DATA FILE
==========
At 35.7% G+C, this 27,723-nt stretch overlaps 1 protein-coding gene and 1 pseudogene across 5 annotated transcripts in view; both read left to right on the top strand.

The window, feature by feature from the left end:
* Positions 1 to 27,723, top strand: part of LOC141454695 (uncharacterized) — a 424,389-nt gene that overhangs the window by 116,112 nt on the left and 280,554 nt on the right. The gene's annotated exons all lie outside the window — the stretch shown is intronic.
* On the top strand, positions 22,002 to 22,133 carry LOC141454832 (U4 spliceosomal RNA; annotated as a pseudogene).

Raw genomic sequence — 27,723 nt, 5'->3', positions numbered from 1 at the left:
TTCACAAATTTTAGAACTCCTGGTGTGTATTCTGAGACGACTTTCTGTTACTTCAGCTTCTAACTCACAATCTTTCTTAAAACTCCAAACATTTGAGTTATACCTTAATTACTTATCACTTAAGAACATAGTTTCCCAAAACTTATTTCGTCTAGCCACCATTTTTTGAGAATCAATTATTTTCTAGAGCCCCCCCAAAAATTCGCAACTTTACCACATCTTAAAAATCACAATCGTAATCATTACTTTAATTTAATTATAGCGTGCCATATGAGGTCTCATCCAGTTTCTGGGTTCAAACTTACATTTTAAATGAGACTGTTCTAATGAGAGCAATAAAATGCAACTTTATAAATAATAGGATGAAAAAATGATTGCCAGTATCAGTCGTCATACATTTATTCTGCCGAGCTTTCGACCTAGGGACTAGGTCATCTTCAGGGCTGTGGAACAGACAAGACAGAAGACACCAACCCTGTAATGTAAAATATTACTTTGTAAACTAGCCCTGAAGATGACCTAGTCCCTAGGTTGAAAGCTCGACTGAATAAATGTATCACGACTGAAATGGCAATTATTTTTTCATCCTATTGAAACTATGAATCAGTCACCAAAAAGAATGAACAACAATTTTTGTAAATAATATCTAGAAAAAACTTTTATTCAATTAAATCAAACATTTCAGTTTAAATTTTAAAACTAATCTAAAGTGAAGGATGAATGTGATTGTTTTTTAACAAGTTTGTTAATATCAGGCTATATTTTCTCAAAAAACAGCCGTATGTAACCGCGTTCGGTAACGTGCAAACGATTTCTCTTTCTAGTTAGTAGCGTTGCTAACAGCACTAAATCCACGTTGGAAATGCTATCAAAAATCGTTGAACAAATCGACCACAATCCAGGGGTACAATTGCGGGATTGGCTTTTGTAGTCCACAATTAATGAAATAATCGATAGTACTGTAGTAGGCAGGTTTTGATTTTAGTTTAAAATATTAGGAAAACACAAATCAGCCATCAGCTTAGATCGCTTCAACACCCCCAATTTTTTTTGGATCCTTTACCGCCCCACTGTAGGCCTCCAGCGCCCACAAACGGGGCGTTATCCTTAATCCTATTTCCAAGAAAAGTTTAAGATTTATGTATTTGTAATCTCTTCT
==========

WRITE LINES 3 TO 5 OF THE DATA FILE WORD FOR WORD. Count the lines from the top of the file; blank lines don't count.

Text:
* Positions 1 to 27,723, top strand: part of LOC141454695 (uncharacterized) — a 424,389-nt gene that overhangs the window by 116,112 nt on the left and 280,554 nt on the right. The gene's annotated exons all lie outside the window — the stretch shown is intronic.
* On the top strand, positions 22,002 to 22,133 carry LOC141454832 (U4 spliceosomal RNA; annotated as a pseudogene).

Raw genomic sequence — 27,723 nt, 5'->3', positions numbered from 1 at the left: